The tourism body for Blackpool has rebranded itself as Do Not Visit Blackpool in an attempt to discourage visitors. Simon Blackburn, leader of Blackpool council, said the government’s new message meant there was nothing that could be done to stop visitors, but he urged people to stay away for now.

Tory MP Robert Goodwill said the North Yorkshire seaside towns of Whitby and Scarborough feared a deluge of visitors. He said: “I would remind people that the toilets are closed, the car parks are closed. Whitby and Scarborough are not accepting visitors at this time.”

Celia Barnes, who lives in Skegness, Lincolnshire, said she had been shielding for nine weeks and had not left her home – yet now tourists were being allowed to visit her town. She said: “How is it fair that we will be inundated with people flocking to the beach who might have the virus?”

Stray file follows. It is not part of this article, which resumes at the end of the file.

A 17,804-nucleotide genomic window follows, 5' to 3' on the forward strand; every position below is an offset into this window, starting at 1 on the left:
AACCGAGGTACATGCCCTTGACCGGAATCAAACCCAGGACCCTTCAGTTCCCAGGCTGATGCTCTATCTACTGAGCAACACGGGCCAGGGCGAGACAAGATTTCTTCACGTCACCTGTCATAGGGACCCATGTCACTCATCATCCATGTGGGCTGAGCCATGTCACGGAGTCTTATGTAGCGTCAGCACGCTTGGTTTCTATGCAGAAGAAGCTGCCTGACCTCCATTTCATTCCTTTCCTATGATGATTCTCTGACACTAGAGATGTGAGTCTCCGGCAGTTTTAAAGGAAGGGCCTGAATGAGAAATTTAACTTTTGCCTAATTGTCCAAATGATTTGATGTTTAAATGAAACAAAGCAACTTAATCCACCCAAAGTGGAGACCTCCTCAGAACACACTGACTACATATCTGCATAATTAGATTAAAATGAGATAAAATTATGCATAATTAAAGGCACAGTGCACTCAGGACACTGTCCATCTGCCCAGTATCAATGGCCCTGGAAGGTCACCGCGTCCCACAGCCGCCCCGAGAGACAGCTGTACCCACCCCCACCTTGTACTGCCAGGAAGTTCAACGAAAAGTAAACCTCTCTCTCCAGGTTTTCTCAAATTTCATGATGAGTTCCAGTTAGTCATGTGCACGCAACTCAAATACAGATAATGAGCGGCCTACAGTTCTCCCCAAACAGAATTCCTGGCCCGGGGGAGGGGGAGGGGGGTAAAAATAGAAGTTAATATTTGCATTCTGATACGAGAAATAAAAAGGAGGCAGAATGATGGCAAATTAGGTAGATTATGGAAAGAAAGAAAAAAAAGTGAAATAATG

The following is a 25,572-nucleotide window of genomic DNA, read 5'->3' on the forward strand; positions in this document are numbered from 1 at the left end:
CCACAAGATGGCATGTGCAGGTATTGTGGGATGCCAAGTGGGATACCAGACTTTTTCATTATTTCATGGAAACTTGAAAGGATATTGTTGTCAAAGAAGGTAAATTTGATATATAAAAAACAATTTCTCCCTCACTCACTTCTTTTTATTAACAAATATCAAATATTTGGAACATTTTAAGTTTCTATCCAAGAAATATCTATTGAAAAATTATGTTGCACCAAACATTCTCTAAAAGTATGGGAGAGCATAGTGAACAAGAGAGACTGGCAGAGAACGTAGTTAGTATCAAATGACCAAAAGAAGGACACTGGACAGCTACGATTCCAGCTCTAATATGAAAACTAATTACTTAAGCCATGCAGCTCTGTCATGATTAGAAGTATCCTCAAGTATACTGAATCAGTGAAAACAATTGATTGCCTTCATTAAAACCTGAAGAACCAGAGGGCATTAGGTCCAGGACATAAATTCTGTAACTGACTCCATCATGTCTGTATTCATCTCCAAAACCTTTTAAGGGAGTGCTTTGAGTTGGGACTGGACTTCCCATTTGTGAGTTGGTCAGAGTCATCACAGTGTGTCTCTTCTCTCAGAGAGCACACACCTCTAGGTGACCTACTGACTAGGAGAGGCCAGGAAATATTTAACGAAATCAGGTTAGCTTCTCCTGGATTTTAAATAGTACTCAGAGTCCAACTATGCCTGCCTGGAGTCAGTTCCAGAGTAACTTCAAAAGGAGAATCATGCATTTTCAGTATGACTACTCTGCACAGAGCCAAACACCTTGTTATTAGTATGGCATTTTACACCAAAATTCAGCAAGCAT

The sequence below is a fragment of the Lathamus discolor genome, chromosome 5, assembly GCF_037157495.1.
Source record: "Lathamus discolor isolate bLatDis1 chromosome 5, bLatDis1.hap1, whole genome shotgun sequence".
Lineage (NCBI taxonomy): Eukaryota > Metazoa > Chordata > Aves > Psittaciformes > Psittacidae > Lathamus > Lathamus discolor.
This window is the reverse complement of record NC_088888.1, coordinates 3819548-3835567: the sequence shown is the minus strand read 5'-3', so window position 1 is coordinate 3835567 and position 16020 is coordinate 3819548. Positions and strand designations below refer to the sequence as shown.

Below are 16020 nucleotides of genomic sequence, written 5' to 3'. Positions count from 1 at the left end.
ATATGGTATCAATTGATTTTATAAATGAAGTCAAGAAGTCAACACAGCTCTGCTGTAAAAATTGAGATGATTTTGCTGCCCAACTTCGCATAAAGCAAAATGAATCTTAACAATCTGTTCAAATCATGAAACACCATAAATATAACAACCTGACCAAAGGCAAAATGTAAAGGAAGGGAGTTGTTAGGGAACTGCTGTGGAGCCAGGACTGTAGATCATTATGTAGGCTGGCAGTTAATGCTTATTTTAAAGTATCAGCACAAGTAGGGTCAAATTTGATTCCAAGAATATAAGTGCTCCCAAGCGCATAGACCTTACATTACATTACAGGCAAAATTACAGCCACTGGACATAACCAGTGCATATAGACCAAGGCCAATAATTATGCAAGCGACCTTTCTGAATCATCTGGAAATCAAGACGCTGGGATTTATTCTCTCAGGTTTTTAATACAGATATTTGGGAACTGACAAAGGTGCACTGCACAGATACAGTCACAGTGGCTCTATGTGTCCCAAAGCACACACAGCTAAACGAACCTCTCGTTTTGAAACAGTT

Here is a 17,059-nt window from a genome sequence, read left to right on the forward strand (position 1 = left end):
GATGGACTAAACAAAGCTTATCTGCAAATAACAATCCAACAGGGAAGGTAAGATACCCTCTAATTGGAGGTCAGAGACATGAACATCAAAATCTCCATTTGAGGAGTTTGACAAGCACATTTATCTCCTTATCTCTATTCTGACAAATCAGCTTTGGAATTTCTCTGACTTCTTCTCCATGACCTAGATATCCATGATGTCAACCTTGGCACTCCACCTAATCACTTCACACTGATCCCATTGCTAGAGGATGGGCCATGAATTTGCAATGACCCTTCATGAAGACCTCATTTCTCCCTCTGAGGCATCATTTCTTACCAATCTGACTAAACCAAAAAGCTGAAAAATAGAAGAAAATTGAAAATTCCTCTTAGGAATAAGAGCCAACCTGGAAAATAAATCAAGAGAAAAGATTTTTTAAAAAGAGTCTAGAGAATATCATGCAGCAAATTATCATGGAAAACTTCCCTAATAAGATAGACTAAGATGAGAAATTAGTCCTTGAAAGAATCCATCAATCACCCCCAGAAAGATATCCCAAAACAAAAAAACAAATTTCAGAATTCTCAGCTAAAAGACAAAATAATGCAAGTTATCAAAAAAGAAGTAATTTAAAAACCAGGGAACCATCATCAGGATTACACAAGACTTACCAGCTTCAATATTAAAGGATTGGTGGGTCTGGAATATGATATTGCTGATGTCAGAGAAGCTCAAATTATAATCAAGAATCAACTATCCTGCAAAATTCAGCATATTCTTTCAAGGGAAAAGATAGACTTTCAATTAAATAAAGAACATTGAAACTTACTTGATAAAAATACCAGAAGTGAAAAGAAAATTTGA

New rules permitting day trips to outdoor open spaces in England came into force on Wednesday, with no limit on the distance allowed. The full “stay at home” lockdown restrictions remain in place in Scotland, Wales and Northern Ireland.

The changes in certain lockdown rules come as police officers were told they could not enforce social distancing in England, while officers in Wales have been told they can. The College of Policing and police chiefs issued new guidance trying to explain the more complicated rules to 125,000 officers in England and Wales.

It tells officers to apply legal guidelines only and not what they may have heard from politicians. It says: “Government guidance is not enforceable, for example, two-metre distancing, avoiding public transport, or the wearing of face coverings in enclosed spaces.”